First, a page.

So what is there for ‘us’ to do at La Rectoria each time we pay a visit?  The most obvious thing now is to see how the past week’s work has progressed.  Given that we are now at the end of week four, Vicens the site foreman and his young colleague have not been hanging about.  Old plaster has been chipped from the walls on some ground floor rooms and the wall of main arch to the front has been broken through.  This has permitted a small Bob the Builder type digger access to the lower ground floor to remove about half a meter of soil and in the process reveal the depth of any pre existing foundations…..or not as may be the case.  Among other things the local building code requires some 2.40m of ceiling height, thus the need to remove so much soil.

So having nosed around to see what had been done, we set about our task for the day; some gardening.  Well hardly…a bit more like, ‘slash and burn’!   The majority of the ‘garden’ is what could loosely be called a lawn, a mix of grass, weeds and other things green.  To south and west this is bounded by a thickly wooded steep hillside.  To the east lies the house and small chapel and the pine tree (pineda) , which lends the house its name.  The northern edge of the lawn is marked by three or four hazel trees.  Here the land falls steeply away for five metres and is taken up in large part by some highly invasive BAMBOO.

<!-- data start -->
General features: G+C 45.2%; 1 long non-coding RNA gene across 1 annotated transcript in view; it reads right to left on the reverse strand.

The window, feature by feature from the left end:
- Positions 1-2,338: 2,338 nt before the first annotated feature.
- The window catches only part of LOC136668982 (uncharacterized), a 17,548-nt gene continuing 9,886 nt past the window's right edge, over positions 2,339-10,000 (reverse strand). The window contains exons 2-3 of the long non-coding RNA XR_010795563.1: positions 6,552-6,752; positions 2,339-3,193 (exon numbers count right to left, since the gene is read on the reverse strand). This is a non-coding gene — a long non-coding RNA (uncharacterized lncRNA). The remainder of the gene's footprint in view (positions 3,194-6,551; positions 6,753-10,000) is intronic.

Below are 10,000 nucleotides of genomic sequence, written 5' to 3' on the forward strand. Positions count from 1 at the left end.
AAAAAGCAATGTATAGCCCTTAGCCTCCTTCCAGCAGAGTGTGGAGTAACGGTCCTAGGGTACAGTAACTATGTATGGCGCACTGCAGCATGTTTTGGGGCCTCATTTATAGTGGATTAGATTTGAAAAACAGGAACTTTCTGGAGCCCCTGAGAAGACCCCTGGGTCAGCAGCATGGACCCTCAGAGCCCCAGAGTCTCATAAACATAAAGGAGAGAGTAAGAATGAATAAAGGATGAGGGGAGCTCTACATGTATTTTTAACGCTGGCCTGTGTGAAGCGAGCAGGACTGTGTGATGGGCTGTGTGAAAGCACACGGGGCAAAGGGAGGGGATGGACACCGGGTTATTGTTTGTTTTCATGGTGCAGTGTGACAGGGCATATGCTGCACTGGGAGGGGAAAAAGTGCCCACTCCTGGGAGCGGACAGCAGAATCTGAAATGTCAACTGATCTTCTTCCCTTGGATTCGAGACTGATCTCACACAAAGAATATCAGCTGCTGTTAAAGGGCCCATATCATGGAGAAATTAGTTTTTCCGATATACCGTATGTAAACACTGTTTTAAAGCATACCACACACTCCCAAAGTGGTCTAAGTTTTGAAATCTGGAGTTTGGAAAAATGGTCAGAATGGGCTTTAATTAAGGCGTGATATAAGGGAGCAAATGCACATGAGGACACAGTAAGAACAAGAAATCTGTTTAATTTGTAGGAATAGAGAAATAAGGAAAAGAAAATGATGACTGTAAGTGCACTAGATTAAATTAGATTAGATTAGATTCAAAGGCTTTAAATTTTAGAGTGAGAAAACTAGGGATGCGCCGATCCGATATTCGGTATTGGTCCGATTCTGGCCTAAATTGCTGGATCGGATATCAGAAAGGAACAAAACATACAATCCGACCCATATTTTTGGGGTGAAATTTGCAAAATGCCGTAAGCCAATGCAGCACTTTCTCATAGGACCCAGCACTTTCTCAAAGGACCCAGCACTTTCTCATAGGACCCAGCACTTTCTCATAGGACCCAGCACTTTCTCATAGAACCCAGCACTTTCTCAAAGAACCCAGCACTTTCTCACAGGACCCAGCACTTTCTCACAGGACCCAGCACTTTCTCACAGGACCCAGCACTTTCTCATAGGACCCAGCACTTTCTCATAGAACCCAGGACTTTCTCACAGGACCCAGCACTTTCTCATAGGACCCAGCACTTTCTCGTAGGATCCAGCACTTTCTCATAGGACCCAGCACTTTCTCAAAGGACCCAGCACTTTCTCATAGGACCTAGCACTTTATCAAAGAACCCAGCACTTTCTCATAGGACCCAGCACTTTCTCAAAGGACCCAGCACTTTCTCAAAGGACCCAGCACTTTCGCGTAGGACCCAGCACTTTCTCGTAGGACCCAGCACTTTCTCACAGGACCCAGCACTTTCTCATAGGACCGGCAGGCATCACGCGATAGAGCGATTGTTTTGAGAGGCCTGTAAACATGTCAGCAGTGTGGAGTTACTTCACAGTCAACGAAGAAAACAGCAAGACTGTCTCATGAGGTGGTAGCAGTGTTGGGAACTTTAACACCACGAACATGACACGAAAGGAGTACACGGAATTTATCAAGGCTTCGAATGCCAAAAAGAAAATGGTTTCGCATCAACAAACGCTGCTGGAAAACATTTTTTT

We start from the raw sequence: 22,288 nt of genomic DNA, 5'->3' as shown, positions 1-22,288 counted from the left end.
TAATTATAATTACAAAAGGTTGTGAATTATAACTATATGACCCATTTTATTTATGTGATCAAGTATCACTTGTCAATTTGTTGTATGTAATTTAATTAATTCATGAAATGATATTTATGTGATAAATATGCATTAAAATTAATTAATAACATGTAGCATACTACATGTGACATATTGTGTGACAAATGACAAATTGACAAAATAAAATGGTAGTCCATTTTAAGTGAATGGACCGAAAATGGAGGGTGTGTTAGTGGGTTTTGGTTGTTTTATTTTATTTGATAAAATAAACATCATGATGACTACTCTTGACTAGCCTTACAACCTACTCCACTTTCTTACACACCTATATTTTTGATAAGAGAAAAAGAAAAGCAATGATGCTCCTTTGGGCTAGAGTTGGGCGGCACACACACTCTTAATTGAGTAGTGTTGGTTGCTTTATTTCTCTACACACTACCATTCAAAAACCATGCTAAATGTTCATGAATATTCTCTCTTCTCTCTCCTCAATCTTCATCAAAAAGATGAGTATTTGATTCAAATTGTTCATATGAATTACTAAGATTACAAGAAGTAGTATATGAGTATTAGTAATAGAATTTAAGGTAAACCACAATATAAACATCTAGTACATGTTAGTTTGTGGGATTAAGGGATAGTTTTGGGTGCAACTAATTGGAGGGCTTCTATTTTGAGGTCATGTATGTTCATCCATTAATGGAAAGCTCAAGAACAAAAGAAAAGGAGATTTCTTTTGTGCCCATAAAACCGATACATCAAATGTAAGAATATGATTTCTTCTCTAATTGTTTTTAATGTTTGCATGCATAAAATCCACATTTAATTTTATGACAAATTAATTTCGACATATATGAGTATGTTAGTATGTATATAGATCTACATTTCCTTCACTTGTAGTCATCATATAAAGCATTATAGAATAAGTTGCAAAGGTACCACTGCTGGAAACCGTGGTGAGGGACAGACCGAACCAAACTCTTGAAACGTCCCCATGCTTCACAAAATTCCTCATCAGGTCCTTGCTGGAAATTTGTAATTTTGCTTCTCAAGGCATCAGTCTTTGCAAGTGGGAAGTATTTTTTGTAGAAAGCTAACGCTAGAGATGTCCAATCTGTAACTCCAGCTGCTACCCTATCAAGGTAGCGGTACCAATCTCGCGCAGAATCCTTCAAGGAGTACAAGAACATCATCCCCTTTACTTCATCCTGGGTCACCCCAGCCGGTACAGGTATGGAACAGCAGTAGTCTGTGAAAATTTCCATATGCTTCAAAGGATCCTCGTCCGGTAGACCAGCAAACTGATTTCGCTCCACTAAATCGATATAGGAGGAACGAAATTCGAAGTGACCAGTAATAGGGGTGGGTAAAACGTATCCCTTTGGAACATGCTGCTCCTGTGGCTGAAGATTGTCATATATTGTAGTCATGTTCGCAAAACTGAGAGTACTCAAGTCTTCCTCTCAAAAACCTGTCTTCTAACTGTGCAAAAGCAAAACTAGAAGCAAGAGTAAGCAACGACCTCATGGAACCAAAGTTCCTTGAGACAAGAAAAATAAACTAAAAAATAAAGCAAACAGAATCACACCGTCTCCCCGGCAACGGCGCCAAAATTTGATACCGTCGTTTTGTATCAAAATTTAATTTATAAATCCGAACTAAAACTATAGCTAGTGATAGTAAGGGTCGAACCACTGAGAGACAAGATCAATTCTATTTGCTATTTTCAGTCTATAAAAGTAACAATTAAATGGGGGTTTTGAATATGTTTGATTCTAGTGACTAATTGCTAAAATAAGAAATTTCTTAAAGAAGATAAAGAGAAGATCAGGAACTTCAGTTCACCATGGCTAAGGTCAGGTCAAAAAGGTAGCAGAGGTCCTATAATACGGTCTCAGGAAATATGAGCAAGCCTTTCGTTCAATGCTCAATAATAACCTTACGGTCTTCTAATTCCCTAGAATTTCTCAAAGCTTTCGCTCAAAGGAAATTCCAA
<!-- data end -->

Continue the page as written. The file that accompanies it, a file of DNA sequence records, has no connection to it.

Now I did have some prior knowledge as to what a nuisance bamboo can be.  But having bought this place we have discovered we have quite a job on our hands getting this little lot under control.  Much of it has grown to a height of four to six metres high.  So what? You might ask.  The bigger issue is that it has taken a liking to creeping beneath the soil and popping up three, four, five, six meters onto the lawn.  And boy does it feel at home.   Last summer we arrived after an absence of some four weeks to find new shoots standing a meter high in the grass!!  No need for triffids here.  I subsequently spent a sunstroke inducing afternoon trying to hack the stuff back.

The roots form a thick lattice across the garden, spreading like nebulous fingers beneath the soil.  I guess some mechanical solution might be needed in the longer term to break up the roots.  But for now we want to make a start in cutting back the main stand.  Thus the afternoon was spent gathering some old dead bamboo and burning it along with other garden waste. 

So can I make an appeal to any gardeners out there.  Is there a simple solution to bamboo management or is thermo nuclear warfare the only simple solution?  I would like to know your thoughts on the subject.  I await a reply from a well known tropical botanist in particular….

As a footnote I would like to add a wee thank you to Oscar, one of my English students who helped us on the way with our blog.  Take some time to visit his website www.enlamolchila.com.

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